Heroes and Villains: There are no really outstanding characters, but if I had to choose my favourite, it would be Paulina who goes toe to toe with the king when none of his lords will and provides the final happy ending for the play.
- it is but weakness to bear the matter thus (II.iii)
- the blank and level of my brain (II.iii)
- something savours of tyranny (II.iii)
- all proofs sleeping else (III.ii)
- smacks of something (IV.iii)
Pick-up Lines with Style:
“for I cannot be
Mine own, or anything else to any, if
I be not thine.” (IV.iii)
Speech to Know: Hermione’s speech during the court scene over her supposed infidelity is probably one of the best in the play.
“Since what I am to say must be but that
Which contradicts my accusation, and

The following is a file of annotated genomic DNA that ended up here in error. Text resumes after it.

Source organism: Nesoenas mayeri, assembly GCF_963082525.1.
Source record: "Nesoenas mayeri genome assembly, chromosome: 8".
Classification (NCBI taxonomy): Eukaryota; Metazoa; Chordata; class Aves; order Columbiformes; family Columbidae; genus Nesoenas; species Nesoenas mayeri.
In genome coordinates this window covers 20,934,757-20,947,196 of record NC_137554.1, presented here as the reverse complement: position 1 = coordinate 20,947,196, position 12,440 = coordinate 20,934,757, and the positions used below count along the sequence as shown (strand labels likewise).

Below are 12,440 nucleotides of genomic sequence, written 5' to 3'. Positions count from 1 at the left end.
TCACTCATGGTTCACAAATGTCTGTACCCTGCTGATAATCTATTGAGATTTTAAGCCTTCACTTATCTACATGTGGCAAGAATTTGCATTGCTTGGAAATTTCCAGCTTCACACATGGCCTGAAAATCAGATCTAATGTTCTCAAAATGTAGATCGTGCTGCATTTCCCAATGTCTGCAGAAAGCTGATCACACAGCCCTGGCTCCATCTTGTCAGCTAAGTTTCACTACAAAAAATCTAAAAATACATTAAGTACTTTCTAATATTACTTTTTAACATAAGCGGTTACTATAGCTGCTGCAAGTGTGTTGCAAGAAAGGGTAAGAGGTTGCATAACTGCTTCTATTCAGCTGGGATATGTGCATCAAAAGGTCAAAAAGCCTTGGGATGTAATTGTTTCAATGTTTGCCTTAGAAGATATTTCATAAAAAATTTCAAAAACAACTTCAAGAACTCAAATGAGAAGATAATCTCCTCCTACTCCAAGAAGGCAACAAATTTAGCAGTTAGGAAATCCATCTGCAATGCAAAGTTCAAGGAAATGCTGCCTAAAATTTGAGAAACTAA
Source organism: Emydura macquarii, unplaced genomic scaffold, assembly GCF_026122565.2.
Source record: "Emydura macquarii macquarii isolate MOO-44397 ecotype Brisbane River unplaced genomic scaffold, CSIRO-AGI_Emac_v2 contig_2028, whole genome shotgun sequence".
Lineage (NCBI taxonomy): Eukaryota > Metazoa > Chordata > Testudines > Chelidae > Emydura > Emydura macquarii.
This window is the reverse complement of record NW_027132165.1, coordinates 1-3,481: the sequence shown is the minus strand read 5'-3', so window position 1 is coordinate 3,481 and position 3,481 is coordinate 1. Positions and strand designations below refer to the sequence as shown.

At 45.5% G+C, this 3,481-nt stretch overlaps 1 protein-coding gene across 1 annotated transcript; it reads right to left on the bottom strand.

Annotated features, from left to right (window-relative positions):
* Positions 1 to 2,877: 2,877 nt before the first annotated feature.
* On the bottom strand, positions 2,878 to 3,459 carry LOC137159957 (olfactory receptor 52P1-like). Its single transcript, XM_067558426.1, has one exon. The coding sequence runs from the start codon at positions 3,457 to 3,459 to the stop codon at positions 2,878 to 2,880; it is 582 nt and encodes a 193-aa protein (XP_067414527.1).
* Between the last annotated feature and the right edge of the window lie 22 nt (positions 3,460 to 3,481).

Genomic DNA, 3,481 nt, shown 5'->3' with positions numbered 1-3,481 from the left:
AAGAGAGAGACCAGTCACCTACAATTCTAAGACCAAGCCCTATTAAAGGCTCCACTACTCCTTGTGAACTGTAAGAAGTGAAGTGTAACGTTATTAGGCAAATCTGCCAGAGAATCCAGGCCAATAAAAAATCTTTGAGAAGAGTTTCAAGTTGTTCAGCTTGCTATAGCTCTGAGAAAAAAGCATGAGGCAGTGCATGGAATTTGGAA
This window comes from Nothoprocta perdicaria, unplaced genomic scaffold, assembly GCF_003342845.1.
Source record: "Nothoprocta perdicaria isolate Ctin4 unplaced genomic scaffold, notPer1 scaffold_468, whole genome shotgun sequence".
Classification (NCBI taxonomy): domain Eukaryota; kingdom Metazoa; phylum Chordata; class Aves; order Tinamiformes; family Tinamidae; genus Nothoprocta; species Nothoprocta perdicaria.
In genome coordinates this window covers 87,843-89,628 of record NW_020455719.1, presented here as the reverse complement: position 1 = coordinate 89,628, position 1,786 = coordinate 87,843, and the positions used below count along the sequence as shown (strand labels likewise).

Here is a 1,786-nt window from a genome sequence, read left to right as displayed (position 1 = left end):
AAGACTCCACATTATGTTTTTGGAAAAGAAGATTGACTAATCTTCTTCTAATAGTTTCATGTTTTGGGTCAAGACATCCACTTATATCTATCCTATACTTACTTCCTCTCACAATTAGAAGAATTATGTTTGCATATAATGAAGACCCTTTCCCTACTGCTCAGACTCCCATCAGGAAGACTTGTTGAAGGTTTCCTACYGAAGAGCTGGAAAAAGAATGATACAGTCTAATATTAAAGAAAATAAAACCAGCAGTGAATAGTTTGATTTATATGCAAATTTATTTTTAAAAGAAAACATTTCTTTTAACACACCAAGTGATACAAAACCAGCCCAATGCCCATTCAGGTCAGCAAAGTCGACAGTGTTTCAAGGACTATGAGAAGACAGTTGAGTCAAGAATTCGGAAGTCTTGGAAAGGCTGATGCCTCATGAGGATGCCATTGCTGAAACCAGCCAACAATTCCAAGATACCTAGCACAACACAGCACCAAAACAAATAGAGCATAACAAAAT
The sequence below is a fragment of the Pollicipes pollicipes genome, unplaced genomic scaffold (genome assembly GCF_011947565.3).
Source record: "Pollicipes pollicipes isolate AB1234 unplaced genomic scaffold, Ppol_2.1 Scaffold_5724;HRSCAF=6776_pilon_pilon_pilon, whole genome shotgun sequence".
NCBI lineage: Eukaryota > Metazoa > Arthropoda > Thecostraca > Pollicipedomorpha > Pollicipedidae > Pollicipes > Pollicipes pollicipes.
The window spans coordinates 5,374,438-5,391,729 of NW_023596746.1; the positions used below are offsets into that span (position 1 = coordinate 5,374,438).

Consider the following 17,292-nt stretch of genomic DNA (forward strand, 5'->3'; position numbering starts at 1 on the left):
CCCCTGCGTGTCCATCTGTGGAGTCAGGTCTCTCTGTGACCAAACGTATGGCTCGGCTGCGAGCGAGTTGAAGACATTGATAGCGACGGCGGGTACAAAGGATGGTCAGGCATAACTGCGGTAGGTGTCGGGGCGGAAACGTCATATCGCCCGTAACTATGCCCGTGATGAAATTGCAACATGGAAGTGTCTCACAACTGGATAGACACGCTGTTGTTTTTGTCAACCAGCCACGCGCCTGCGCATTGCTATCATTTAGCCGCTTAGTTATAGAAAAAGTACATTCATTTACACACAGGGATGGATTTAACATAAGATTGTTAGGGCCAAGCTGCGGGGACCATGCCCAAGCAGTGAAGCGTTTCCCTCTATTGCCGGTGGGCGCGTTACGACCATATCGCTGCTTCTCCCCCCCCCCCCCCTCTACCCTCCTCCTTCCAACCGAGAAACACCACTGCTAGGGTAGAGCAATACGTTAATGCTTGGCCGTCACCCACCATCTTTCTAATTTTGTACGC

The testimony on my part no other
But what comes from myself, it shall scarce boot me
To say, Not guilty: mine integrity
Being counted falsehood, shall as I express it,
Be so receiv’d. But thus, – if powers divine
Behold our human actions, – as they do, –
I doubt not, then but innocence shall make
False accusation blush, and tyranny
Tremble at my patience. – You, my lord, best know, –
Who least will seem to do so, – my past life
Hath been as continent, as chaste, as true,
As I am no unhappy: which is more
Than history can pattern, though devis’d
And play’d to take spectators; for behold me, –
A fellow of the royal bed, which owe
A moiety of the throne, a great king’s daughter,
The mother to a hopeful prince, – here standing
To prate and talk for her life and honour ‘fore
Who please to come and hear. For life, I prize it
As I weigh grief, which I would spare: for honour,
‘Tis a derivative from me to mine,
And only that I stand for. I appeal
To your own conscience, sir, before Polixenes
Came to your cour, how I was in your grace,
How merited to be so; since he came,